I really enjoyed this place, a temple for spice, and why …

Maamoul: Festive cookies - Lebanese style

Typically made on special occasions such as Easter, these delicate cookies are festive, beautiful, and tasty. The base is made out of semolina flour and butter, with rose water and flower concentrate (Maa- Al'Zahr and Maa-Al'ward). Then come the fillings!. We had three: Walnuts, Pistachios and dates mixed with spices (cinnamon and allspice) and sugar. A piece of the well rested dough is made into a ball, filled and molded into a wooden piece whose shape depends on the type of filling: The pistachio was the elongated (which would contain the least amount of filling) one, the walnut in the round pyramid like (my favorite), and the dates in the round cylindrical shape. They are then baked and served on a plate with powedered sugar on top. Well, we made a walnut batch tonight. We are still tweaking the recipe, but based on a quick sample, they are delicious.
The nuts and the sugar with the flower infused semolina are a nice combination.
Those are my absolute favorite cookies and no …


I moved to Silicon Valley from Chicago about two months ago, and am on a continuous hunt for good food.Unfortunately, it’s somewhat hard to find amidst the high-tech corporate campuses and sprawling apartment complexes.I had all but lost hope when I stumbled upon Dishdash in Sunnyvale.My husband and I walked in for lunch on a weekday to a loud, but welcoming buzz of people.The fact that the restaurant was crowded was not necessarily telling, however, as most eateries in Silicon Valley are packed around lunch time with engineers hurrying to get a quick bite.Nevertheless, as I looked around, the diners seemed pleased and their food looked delicious.Dishdash is a welcoming space with bright colored walls, high ceilings, and modern Mediterranean d├ęcor.Despite the rush-hour, we were seated immediately at a small table by the kitchen.Whereas in some restaurants this could be a turn-off, I found it exciting.The kitchen was a machine.I sat wide-eyed as the team of cooks zipped back and forth…

MORE: the cupcake outpost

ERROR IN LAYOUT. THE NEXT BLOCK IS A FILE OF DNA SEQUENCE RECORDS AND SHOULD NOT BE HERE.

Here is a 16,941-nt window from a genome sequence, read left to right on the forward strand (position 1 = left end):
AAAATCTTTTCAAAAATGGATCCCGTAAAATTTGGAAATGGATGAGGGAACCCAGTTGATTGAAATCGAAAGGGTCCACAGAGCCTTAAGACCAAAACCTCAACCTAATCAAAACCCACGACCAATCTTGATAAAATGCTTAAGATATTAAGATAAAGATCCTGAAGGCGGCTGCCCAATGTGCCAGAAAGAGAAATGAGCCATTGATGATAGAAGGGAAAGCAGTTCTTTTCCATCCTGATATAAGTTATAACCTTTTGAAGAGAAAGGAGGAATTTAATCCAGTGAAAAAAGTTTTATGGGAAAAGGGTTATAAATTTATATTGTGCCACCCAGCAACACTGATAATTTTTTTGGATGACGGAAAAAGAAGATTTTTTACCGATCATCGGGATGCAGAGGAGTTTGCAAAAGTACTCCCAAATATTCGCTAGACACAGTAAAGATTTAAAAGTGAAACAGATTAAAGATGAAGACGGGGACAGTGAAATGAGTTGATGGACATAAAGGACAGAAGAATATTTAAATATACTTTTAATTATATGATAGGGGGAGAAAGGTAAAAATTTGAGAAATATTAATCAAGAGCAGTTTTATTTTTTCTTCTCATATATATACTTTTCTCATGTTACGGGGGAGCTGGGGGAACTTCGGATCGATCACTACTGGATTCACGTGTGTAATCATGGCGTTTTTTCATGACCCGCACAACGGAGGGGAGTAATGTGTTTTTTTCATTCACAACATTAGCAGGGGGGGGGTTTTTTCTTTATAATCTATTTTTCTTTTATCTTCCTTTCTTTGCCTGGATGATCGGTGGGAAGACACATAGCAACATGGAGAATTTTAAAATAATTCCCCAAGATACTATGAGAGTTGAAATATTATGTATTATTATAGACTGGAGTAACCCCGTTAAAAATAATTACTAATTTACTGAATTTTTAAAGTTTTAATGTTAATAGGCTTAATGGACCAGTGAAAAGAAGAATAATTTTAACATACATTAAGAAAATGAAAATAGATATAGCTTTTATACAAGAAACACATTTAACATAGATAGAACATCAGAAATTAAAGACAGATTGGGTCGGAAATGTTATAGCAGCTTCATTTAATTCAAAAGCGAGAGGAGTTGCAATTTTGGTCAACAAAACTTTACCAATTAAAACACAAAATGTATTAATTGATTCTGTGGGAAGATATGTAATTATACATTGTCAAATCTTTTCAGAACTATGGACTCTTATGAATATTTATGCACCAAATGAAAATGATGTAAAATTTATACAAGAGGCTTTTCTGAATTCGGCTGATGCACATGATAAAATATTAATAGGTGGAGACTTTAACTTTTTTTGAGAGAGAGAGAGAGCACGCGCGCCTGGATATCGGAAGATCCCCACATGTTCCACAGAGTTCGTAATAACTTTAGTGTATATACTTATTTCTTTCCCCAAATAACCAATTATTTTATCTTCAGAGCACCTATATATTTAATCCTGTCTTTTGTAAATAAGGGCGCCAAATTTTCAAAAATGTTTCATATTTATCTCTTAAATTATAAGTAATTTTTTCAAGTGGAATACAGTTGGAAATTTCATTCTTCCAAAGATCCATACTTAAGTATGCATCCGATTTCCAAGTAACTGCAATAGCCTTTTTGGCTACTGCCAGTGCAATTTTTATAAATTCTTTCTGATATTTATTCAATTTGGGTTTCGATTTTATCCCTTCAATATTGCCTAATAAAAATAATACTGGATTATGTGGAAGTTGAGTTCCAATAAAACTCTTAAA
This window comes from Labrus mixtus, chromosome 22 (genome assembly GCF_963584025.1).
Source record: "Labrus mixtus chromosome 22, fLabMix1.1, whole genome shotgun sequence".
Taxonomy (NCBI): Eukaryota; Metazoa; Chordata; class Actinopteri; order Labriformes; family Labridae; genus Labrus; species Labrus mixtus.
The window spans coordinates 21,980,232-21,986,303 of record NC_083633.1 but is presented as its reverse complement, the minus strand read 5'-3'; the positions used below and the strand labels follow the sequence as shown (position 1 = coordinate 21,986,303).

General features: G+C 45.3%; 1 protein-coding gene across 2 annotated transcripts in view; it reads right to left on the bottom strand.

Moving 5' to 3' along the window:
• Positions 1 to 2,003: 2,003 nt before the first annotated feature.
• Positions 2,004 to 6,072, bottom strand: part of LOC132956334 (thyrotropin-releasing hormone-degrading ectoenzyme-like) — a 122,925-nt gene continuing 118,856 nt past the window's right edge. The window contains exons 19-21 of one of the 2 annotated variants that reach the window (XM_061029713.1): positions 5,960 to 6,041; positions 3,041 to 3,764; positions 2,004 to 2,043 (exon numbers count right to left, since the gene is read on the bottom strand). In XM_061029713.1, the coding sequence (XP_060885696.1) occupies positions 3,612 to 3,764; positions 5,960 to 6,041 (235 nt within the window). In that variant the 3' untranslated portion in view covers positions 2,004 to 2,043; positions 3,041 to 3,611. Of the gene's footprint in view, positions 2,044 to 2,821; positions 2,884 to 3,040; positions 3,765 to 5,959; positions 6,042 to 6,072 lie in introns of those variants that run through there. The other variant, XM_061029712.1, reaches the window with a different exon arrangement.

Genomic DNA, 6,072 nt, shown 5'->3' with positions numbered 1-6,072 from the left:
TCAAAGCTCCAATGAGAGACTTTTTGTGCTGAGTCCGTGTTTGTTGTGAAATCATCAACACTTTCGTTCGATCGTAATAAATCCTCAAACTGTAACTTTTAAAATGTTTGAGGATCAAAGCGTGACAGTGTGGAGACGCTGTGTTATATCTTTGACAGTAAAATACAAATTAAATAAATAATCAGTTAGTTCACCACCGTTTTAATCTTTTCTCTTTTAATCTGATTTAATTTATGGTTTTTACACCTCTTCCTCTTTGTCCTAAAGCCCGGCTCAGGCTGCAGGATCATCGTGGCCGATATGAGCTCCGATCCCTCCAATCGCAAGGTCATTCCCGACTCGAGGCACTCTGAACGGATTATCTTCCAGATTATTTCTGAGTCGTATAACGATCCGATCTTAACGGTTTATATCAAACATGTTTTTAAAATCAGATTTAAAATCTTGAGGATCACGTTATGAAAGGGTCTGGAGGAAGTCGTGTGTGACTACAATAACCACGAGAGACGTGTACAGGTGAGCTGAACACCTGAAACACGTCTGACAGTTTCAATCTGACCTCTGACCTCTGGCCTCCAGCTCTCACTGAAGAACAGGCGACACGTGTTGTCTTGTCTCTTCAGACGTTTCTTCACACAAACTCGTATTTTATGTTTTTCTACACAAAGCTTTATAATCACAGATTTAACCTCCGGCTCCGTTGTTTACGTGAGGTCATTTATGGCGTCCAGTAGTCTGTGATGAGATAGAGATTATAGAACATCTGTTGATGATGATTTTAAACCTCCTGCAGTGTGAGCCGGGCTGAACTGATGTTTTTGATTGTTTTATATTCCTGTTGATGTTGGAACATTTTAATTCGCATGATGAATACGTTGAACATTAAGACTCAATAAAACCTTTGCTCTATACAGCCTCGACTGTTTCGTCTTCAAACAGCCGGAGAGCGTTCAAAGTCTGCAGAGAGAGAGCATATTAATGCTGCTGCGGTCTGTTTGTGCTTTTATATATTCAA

I have never been been a real fan of cupcakes. Cup and cake or cake in a cup, or cup on top of cake, or what? It has always been the ton of frosting on top that turned me off, and also once you get to the cake part of the cup, it is typically yellow and yuk. But, recently, in the last few years, the cupcake has made a comeback. It has been re-constructed, re-introduced and re-made with extreme forms of ingredients such as nutmeg, allspice, and coconut (it reminds me of artisanal chocolates). The cupcake has become as cool as Gossip Girl. Well, I was still skeptical.
Yesterday, we picked up half a dozen from this place called MORE. Wow. They were outstanding. We tried a delicious chocolate hazelnut, a lemon poppy seed, and a BLT (yes with bacon and maple syrup). My favorite was the lemon poppy seed. The frosting was cream cheese based lemon infused light and smooth.
And once you dig deep, you get a rich yogurt-like in texture, sour and lemony, cold and gooey mixture that is well into the…

Green Gold

This is what my family calls olive oil.As in all Greek families, this rich, green oil is taken very seriously.Twice a year, or so, we receive a container of oil sent direct from the “motherland.”We don’t joke with what is found in the local grocery store – even if it says “extra virgin.”The vat is sent directly from Sparta, Greece, where my grandfather once had his own olive orchard, via New York to Chicago.It seems we aren’t the only Greeks in the U.S. yearning for a piece of our homeland.There are several Greek-American owned import companies serving restaurants and Greek-American families just as mine – insisting no other country in the world has a more genuine olive.It is said, after all, that the olive came to being on the mythical island of Crete, where it was first cultivated around 2500 B.C.Although many other countries, such as Spain, Italy, Tunisia, and the U.S., now cultivate the smooth fruit, it remains the Greeks that lifted this tiny fruit to a level of, dare I say, rev…

Prairie Grass Cafe

Well, it took a while before we made it back to Prairie Grass Cafe, and after I went back home, I was thinking seriously of when I will be back here again (Update: I went again on Friday night and had another amazing meal!). Let me say at the outset, chef Sarah Stegner's kitchen belongs up there among the top in the area for producing some amazing food using midwest ingredients grown by organic/friendly to animals farms. From the simple pesto pizza with ramp and an organic fried egg, to some wonderful homemade lamb sausage, to the out of the world Halibut on a bed of (crunchy) beans sprinkled with baby greens, to the friendly service and the beautiful room. Bravo PGC.